The coming weeks and months "could be very, very damaging for the Afghan people " because the amount of aid pouring into the war-torn country " just won't be enough, "Fox News 'Trey Yingst reported Tuesday.
His comments come as US Secretary of State Antony Ben faces new discussions on Capitol Hill as to why the withdrawalAfghanistan's Biden administration turned out the way it did - and why the Taliban were able to come to power so quickly.
"The current situation in Afghanistan is returning to a somewhat normal life for the people ", Yingst told "America 's Newsroom ". "You can hear cars honking behind me, there is a lot of traffic in the city because there are still Taliban checkpoints set up all over Kabul.
Displaced Afghan children play in an internally displaced persons camp in Kabul, Afghanistan, Monday. (AP)
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"But the weeks and months ahead could be very, very damaging to the Afghan people. We arrived here in Kabul today on a chartered plane from the World Health Organization, oneof the many organizations around the world that are flooding Afghanistan with aid, "he continued." But that just won't be enough. The Qataris work there, the Pakistanis work there and the Turks work there.
"But still you have a population that is now under the rule of the Taliban and the Taliban ... do not have the relations with the international community to support a government here in Kabul and across the country , "he added.
The uncertainty arises as the outgoing Afghan government ambassador to the United Nations on Tuesday warned that "at this crucial time, the world cannot remain silent " on what is happening inside his country.
"The Afghan people need the action of the international community more than ever," Nasir Ahmad Andisha told the Human Rights Council, Reuters .
"The Taliban have sworn to respect women's rights, but women's rights are disappearing from the landscape," he reportedly continued.
Fox News senior foreign affairs correspondent Greg Palkot has details on 'Fox News Live '
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Andisha also accused Taliban fighters of committing "widespread atrocities" in the Panjshir Valley - the last part of the country to resist the militant group.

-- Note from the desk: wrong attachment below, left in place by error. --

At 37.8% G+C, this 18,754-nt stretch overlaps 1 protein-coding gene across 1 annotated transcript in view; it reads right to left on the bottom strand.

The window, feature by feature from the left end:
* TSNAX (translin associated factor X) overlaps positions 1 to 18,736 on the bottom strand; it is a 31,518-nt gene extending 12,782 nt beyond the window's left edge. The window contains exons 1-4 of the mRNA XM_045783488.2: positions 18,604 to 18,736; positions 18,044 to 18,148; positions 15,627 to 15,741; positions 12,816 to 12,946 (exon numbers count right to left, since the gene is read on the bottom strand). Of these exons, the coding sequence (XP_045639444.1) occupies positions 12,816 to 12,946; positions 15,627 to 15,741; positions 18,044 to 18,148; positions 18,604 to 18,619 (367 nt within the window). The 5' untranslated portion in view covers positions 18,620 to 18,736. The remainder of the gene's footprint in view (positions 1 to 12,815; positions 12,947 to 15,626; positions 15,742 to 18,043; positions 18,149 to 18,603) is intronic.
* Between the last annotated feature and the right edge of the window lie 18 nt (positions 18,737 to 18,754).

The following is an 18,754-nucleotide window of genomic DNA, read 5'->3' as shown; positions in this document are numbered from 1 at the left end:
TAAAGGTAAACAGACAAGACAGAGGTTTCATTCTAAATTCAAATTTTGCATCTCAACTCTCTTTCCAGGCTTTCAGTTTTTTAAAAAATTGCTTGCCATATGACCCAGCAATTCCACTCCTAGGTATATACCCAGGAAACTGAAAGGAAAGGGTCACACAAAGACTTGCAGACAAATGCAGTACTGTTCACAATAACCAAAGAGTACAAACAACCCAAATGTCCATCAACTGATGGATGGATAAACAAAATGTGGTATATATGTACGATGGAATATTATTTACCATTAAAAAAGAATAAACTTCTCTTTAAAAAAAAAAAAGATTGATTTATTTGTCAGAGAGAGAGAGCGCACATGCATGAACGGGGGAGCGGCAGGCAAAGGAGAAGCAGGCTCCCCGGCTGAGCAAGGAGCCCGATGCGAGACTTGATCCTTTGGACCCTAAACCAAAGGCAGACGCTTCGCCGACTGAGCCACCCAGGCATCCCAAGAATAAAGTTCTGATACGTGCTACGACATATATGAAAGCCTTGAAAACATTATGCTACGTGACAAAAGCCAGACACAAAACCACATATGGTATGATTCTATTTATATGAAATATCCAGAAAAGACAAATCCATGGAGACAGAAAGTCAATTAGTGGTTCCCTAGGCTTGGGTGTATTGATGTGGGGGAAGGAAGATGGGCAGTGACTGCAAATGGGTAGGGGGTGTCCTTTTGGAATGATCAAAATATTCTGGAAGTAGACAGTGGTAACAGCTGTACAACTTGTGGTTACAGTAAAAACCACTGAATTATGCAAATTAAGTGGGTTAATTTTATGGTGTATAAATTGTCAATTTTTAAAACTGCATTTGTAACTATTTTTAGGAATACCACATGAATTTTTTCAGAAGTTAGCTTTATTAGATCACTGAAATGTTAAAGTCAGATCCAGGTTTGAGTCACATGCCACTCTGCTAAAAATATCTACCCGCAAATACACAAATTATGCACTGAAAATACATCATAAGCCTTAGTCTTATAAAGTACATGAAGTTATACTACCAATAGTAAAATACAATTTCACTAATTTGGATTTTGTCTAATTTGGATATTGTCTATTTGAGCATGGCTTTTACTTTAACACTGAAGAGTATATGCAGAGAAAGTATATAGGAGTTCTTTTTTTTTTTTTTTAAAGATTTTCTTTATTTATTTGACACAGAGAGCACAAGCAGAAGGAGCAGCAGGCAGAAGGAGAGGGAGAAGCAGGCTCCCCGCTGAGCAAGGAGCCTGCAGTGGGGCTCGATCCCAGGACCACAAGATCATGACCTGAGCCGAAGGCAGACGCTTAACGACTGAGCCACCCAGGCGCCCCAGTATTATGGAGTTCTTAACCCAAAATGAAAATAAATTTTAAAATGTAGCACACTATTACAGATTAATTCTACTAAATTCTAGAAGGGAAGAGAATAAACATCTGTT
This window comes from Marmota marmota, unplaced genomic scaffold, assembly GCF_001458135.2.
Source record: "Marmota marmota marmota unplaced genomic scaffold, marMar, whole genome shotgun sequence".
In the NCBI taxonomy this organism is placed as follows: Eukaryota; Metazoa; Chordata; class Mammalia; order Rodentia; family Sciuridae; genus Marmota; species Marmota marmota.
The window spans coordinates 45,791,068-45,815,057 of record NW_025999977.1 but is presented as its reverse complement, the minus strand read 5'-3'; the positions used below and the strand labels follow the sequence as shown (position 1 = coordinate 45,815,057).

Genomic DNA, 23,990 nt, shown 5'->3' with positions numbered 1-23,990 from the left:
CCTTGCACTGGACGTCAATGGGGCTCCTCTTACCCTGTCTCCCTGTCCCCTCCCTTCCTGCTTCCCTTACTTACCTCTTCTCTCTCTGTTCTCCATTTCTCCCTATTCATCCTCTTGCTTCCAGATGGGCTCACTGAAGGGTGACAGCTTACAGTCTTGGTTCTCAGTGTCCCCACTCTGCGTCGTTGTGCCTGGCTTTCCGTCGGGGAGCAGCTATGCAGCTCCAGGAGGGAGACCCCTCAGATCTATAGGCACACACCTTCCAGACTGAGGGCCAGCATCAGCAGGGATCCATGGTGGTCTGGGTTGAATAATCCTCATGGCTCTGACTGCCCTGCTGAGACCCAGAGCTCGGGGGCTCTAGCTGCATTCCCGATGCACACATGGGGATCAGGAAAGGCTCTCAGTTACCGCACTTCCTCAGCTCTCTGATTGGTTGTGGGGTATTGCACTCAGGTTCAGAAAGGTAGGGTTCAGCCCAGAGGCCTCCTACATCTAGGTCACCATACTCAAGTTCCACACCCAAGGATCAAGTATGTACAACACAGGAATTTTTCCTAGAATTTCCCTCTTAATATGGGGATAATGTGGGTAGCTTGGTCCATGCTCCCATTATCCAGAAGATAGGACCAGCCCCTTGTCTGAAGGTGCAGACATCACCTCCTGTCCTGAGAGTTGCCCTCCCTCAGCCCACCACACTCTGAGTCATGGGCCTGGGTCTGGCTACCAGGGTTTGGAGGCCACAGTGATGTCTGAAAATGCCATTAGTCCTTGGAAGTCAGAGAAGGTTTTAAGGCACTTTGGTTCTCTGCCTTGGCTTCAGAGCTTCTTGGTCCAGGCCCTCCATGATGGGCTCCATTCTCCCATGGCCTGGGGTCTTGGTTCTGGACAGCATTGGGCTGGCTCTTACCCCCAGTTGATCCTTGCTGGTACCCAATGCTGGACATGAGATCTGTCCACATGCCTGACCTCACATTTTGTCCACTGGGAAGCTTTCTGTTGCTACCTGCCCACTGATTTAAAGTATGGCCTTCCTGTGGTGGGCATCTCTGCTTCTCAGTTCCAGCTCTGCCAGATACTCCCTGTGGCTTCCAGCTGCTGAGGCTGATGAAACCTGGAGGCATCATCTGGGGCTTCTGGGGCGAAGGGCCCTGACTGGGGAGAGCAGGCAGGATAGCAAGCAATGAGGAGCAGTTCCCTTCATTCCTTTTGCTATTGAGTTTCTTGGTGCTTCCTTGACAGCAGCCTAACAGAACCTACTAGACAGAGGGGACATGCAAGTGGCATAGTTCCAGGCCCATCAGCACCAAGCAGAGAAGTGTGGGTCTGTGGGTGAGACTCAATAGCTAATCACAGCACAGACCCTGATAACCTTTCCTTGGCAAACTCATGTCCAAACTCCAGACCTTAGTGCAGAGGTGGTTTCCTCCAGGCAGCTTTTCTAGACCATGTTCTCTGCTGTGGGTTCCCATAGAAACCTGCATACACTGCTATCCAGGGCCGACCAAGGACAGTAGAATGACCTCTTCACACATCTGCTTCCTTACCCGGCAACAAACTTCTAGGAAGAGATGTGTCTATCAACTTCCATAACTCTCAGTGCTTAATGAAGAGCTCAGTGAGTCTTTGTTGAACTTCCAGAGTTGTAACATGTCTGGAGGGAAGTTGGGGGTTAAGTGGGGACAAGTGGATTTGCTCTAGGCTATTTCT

He told the Human Rights Council in Geneva that activists were carrying out targeted assassinations and extrajudicial killings of Afghans as young as boys - and that a mission was needed investigation to monitor the actions of the Taliban, reports Reuters.
Elsewhere, the Taliban are now believed to have control of Pul-e-Charkhi prison, a sprawling complex on the eastern outskirts of Kabul.
After capturing the town, the fighters freed all the detainees, the government guards got away.uis, and now dozens of Taliban fighters are leading the installation, according to the Associated Press.
Taliban fighters, from former prisoners, discuss Monday in an empty area of Pul-e-Charkhi prison in Kabul, Afghanistan. (AP)
On Monday, a Taliban commander was seen walking through his empty rooms and cell blocks, showing his friends where he had been formerly imprisoned.
The commander, who declined to give his name, was on a personal visit to the complex with a group of his friends. He told the Associated Press that he was arrested about ten years ago in the eastern province of Kunar and taken to Pul-e-Charkhi, tied up and with his eyes bands.
"I feel so bad when I remember those days " he said. He said the prisoners had suffered abuse and torture. He was imprisoned for about 14 months before being released. "These days itst the darkest days of my life, and now it 's the happiest time for me that I am free and come here without fear. "
Some of the Taliban who now guard the site are former detainees. Government guards have fled and do not dare to return, fearing reprisals.
Although the facility remains largely empty, one section is holding around 60 people jailed in recent weeks, most of whom the guards said were charged with felons and drug addicts.
The Associated Press contributed to this report.